These shares have trailed the FTSE 100 in the last 12 months. Are they worth another look?
2012 has been a good year for stock-market investors. Despite all the economic negativity, the FTSE 100 (UKX) is up 9.8% in the last year. Not all of the UK's blue chip shares have kept up, however; some have been real losers in the last 12 months.
The contrarian in me says that these laggards could reward further research. A lower share price often brings with it a higher dividend yield. If sentiment improves, a buyer could make a capital gain and earn a solid income along the way.
These are the 10 largest companies that have trailed the FTSE 100 by 10% or more over the last year.
|Name||Price (p)||Underperformance||P/E (forecast)||Yield (forecast, %)||Market capitalisation (£m)|
|Royal Dutch Shell||2,148||-11.6||8.3||5.0||134,160|
Data from Stockopedia and Morningstar.
Four shares stood out in particular.
I do not know of a share in the FTSE 100 that deserves the title 'blue chip' more than Royal Dutch Shell (LSE: RDSB). £135bn market cap. 90,000 employees. Over 100 years of history. A dividend that has not been cut since World War II.
In 2011, that big dividend and big market capitalisation meant that Shell paid out more cash than any other FTSE 100 company. So, why has Shell fallen behind the rest of the market?
It appears that investors have become concerned at Shell's growth prospects. Analysts are forecasting a similar level of profitability for 2012 and 2013. Despite the lack of expected growth, the current forward P/E of 8.3 looks a little mean for a company of Shell's calibre.
The dividend is expected to keep on coming, meaning this titan's shares have not presented better value since the worst of the financial crisis.
At the start of 2012, shares in BP (LSE: BP) (NYSE: BP.US) traded for around 500p. In the last six months, however, the shares have struggled to get past 450p. In the year, the highest price that shares have sold for is 504p. The lowest is 392p. For such a large blue-chip share, that's a lot of volatility.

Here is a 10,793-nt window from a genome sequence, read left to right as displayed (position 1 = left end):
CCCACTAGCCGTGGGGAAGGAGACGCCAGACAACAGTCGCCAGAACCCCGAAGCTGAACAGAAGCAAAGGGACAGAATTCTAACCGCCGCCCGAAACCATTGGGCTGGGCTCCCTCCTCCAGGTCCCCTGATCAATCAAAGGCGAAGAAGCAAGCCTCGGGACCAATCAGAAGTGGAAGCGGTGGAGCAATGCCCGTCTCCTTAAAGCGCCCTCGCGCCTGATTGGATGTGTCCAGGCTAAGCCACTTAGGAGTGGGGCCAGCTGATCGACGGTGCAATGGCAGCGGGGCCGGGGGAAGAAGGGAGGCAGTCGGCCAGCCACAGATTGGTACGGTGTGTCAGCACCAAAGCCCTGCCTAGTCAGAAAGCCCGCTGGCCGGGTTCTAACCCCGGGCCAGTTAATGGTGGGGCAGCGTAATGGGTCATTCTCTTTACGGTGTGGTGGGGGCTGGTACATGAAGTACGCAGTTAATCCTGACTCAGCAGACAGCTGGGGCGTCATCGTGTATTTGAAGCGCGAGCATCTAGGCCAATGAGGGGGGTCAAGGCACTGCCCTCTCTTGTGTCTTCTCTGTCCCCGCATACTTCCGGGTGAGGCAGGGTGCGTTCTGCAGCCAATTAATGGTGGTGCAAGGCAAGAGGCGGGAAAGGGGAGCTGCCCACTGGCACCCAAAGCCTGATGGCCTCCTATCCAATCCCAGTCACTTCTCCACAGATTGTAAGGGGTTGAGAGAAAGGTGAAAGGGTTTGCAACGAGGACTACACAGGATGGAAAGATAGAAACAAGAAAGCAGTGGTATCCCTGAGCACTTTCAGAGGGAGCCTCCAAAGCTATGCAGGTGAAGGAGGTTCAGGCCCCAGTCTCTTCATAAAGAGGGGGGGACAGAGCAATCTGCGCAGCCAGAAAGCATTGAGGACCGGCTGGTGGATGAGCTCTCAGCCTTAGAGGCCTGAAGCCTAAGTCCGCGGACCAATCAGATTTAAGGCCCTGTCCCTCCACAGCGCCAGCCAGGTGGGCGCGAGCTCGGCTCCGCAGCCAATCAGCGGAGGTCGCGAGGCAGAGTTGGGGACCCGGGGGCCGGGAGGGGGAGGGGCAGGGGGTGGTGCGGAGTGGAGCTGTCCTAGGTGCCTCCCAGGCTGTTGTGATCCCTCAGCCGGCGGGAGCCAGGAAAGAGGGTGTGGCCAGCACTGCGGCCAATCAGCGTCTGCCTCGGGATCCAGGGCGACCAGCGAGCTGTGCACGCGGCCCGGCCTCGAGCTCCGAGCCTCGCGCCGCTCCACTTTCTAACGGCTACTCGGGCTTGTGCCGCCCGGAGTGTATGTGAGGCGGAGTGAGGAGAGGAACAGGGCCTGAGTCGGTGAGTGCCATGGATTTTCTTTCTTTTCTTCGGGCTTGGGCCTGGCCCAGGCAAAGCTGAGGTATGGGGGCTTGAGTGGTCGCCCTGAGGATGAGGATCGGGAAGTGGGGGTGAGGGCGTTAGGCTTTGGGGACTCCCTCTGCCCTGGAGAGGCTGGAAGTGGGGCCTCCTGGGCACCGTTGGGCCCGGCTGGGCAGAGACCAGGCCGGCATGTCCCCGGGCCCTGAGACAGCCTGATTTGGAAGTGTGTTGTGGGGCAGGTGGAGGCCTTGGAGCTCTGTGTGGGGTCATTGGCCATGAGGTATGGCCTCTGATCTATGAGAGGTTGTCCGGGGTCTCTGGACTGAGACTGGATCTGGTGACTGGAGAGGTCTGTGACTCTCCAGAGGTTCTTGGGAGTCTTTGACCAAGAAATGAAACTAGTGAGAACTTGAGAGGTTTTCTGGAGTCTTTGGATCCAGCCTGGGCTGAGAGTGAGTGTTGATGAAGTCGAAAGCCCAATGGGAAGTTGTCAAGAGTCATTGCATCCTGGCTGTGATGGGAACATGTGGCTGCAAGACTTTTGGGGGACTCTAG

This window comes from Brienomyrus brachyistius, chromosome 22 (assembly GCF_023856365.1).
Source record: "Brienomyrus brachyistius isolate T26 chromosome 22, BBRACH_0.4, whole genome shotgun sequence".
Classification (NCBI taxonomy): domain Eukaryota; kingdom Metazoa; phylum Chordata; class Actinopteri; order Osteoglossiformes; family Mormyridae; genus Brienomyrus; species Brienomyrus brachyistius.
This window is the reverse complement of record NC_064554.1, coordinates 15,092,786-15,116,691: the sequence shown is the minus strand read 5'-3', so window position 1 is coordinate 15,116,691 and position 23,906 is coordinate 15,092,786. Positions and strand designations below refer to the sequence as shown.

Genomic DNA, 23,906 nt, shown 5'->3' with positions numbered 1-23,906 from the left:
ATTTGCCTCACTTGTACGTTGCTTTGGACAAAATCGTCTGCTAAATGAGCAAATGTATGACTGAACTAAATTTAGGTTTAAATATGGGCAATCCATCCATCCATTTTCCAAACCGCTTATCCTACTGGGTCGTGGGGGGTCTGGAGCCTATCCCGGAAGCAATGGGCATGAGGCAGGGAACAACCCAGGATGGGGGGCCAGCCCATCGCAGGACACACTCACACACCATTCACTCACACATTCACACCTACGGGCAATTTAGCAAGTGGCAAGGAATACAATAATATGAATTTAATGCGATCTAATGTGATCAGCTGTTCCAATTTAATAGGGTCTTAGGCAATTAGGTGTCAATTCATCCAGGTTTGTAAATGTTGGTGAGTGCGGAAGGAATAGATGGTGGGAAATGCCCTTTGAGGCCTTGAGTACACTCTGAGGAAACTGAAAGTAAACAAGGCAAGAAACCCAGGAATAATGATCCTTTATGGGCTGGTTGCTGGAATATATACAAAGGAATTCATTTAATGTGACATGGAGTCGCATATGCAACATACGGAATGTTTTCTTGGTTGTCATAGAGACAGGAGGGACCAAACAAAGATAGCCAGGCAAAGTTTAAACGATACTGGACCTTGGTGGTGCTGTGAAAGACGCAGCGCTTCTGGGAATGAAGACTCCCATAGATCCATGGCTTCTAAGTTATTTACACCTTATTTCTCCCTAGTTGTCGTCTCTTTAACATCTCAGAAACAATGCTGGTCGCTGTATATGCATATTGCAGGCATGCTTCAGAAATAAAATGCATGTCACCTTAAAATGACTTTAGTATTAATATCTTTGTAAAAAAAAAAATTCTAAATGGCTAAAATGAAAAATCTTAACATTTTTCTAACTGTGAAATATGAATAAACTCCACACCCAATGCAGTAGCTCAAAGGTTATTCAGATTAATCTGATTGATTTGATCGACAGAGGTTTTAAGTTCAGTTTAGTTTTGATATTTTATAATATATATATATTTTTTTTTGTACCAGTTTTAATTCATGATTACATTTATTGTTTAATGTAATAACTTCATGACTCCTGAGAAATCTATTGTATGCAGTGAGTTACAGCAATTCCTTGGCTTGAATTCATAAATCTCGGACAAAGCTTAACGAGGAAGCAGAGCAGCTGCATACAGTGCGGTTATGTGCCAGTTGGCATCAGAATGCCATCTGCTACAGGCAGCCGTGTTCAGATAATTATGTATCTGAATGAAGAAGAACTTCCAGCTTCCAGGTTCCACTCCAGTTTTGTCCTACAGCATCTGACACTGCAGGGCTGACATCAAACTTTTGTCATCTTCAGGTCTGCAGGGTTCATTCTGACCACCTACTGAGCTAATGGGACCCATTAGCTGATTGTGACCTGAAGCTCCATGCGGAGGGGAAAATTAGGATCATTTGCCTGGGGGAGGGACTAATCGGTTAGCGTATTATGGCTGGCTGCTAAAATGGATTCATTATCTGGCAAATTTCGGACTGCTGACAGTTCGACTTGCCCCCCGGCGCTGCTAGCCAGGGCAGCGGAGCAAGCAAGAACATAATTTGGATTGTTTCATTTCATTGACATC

BP is still being buffetted by aftershocks from the Gulf of Mexico disaster in 2010. Earlier this week, the shares fell back on news that one US regulator was suspending BP's permission to secure future government contracts.
Surprisingly, this only had a minor effect on BP's share price. To me, this suggests that many shareholders are believe BP represents long-term value at today's price.
With the company's long-term future in Russia now apparently secured, there is more certainty in BP's business than there has been for over two years.
To cap it, BP's dividend has also been rising fast. Analysts expect a 35.2% dividend hike for the full year, followed by another 10.9% rise in 2013.
Tesco (LSE: TSCO) is a FTSE 100 record holder. No other company in the blue-chip index has a longer history of consecutive dividend increases. However, there are signs that this streak may be about to end.
Shares in Tesco fell hard in January. Management reported that the company had failed to sell enough discounted items during the key Christmas trading period. This news saw the shares lose 20% of their value in two weeks. Before this announcement, analysts expected Tesco to make earnings per share (EPS) of 39p for 2013. Today, that forecast has fallen to just 32.3p.
Worryingly, Tesco has been losing market share to its old rival Sainsburys. Tesco is a massive business. How quickly can it be turned around?
At the half-year stage, Tesco reported a fall in EPS of 7.9%. The interim dividend was held at 4.63p per share.
Analysts expect that the full-year profits will be 5.5% behind last year's figure. If the dividend is not increased with final results, Tesco will lose its hard-earned dividend-raising record.
Shares in Vodafone (LSE: VOD) are down 13.4% in the last three months. That fall has been exaggerated by the shares recently going ex-dividend. That alone accounts for 1.7% of the decline.
However, there are reasons to expect Vodafone shares could pick up in the near future. 1.5bn reasons to be precise. Before the year is up, Vodafone will be receiving a £2.4bn special dividend from its US joint-venture, Verizon Wireless. £1.5bn of this will be used buying back its own shares in the market.
Vodafone shares are currently trading at a low for the year. I expect that when this massive demand for shares hits the market, Vodafone shares will rise. In the meantime, there is a chunky yield to enjoy. Vodafone is expected to pay 9.9p of dividends this year. The share buyback will ensure Vodafone can pay a higher per share dividend at the same cost in the future.
Vodafone looks a great buy for income and capital growth.
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> David owns shares in Vodafone but no other companies mentioned. The Motley Fool owns shares in Tesco and has recommended shares in Vodafone.